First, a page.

It is true that you might be smelling like garlic if you eat a lot of it. Myself, I'm not so concerned with that. But there are garlic pills which purport to be as effective as raw garlic, but without the smell. Might be something to look into, you can find these in health food stores. I tend to trust the raw garlic though, and that is what I recommend. Also it would be preferable to be getting organic garlic from a health food store or a farmer's market (or your own garden!).
Another thing to consider in all this is the effect of antibiotics on your beneficial microbes. I don't know how garlic figures in to this, whether it has similar effects, or whether it has the advantage of not disturbing beneficial microbes. Anyway, it is advisable to reintroduce healthy bacteria to the body using probiotics after using antibiotics. I have been amazed to hear that we actually have more cells in and on our bodies that are foreign to us than the number of our own cells.
Hopefully I can prevent myself from getting sick with small amounts of garlic. But if I was really sick I would probably try eating up to 3 bulbs a day. I've also heard of people wrapping cloths around their feet with raw garlic in it, so that it is absorbed through the skin.
Also I should note that I don't think it is "normal" to be getting sick on a regular basis and that most people probably are not eating the best diet. I'm not sure that we need to be as radical as to adopt a strict raw or vegan diet, but I think that anytime we get sick it indicates that we are not doing something right. So it can be good to explore diet and health in general. Also, unobstructed energy flow is a major factor in health. This is addressed by practices such as yoga, which works to deal with the allignment of the muscoloskeletal system.
Anyway, maybe I'll have more to say about garlic later. I definitely have the feeling that this is a magic ancient remedy that we need to learn more about and that it will be an important medicine in the future.
Excerpt From Herbal Antibiotics by Stephen Harrod Buhner
Garlic (Allium sativum)
Part Used: The bulb and cloves are used for medicine and food.
Collection: The plant is indigenous to Asia but is now grown throughout the world. The bulb is harvested in early fall when the leaves begin to wither.
Actions: Antibacterial, antiviral, antiseptic, antiparasitic, antiprotozoan, antifungal, anthelmintic, immune-stimulating, hypotensive, diaphoretic, antispasmodic, cholagogue.
Active against: Tuberculosis, Shigella dysenteriae, Staphylococcus aureus, Pseudomonas aeruginosa, Candida albicans, Escherichia coli, Streptococcus spp., Salmonella spp., Campylobacter spp., Proteus mirabilis, herpes simplex, influenza B, HIV, and many others. Both gram-positve and gram-negative bacteria.
Garlic, a well-known culinary herb, is thought to have originated in the high plains of west central Asia and has been used medicinally for some five thousand years. This is the most powerful herb for the treatment of antibiotic-resistant disease (followed by grapefruit seed extract). No other herb comes close to the multiple system actions of garlic, its antibiotic activity and its immune-potentiating power.
When the herb is bruised or crushed, garlic produces a byproduct compound called allicin. The odorless, sulfur-containing amino acid in garlic, aliin comes into contact with an enzyme, allinase, and produces a conversion to allicin, which is the primary compound responsible for garlic's strong odor. Allicin, diallyl disulfide, diallyl trisulfide, ajoene (the combination of allicin and diallyl disulfide), and several additional compounds in garlic have all shown antibiotic activity. Extracts made from the whole clove of garlic or separate individual compounds have consistently shown a broad-spectrum antibiotic range effective against both gram-positive and gram-negative bacteria and most major infectious bacteria. Garlic juice diluted to as litte as one part in 125,000 has been found to inhibit the growth of bacteria. Clinical studies, such as one in 1984 by Singh and Shulka, have repeatedly shown that garlic is active against strains of bacteria that are highly resistant to antibiotics. Unlike many herbs, garlic is directly effective against viruses. Garlic is perhaps the most extensively tested herb in the world: in vitro, in vivo, and human trials have shown its powerful effectiveness against bacterial and viral infectious agents.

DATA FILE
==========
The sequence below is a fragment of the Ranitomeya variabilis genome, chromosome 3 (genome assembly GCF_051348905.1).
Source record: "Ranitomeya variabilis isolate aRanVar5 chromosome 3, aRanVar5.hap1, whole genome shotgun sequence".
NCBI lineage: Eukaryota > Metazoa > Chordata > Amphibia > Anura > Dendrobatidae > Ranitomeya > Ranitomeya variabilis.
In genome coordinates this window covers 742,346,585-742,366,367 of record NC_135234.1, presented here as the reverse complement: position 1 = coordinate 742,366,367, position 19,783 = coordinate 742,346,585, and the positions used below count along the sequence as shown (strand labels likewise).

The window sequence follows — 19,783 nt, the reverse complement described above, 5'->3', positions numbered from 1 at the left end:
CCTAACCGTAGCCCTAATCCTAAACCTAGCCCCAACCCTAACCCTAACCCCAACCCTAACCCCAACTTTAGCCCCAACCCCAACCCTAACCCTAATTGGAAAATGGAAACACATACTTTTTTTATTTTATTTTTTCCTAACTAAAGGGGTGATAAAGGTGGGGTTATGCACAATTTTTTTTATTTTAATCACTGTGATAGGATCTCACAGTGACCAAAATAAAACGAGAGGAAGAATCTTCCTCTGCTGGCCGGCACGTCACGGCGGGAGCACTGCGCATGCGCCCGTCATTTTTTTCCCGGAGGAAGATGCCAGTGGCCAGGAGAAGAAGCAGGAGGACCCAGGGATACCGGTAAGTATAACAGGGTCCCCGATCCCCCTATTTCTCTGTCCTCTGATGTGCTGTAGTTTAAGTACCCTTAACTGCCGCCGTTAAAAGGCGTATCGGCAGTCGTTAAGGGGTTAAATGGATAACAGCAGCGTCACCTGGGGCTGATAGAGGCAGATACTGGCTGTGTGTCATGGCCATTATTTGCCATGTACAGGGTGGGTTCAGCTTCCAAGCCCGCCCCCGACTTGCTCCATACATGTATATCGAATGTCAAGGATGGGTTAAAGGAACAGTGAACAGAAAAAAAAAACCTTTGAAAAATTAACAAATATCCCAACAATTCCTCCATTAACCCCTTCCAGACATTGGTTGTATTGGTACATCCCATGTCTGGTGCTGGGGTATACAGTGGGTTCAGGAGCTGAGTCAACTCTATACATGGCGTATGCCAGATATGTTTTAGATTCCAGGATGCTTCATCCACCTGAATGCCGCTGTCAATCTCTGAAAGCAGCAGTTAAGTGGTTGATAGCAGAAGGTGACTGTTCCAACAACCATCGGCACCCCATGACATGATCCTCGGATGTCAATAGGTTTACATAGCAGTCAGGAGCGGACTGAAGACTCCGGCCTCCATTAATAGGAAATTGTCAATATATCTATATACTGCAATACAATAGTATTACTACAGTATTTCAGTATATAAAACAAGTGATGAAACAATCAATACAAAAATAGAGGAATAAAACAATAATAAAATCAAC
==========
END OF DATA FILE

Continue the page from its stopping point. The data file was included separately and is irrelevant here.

For stimulating immune function and for lowering blood pressure and cholesterol counts, garlic works well either raw, cooked, or encapsulated. For treating active bacterial infection, it should be consumed either in uncooked form or as juice.
Raw garlic or its juice kills bacterial infection in the gastrointestinal tract as soon as it comes into direct contact with the organisms. When used as a douche, the garlic juice (or even a clove inserted into the vagina) will kill bacterial infection. When used in nose drops, the garlic covers the surface of the nasal passages and sinuses and kills off infections, its action is sure and rapid.
In just a few of the many trials, researchers have used garlic in both humans and animals to successfully treat the four strains of bacteria that cause most of the world's dysentery. Chinese physicians have found garlic exceptionally effective against cryptococcal meningitis and viral encephalitis. African physicians have used it as a primary medicine successfully against amebic dysentery, toxoplasmosis, Cryptosporidium spp., and pnuemocystis spp. American researchers have shown that garlic activates the immune system to help protect the body from infection and when infection occurs, to stimulate the immune system to attack invading bacteria more effectively. Beyond these potent actions, garlic has also shown repeatable and impressive clinical results in the treatment of heart disease, high blood pressure, high cholesterol, cancer, stress, fatigue, and aging.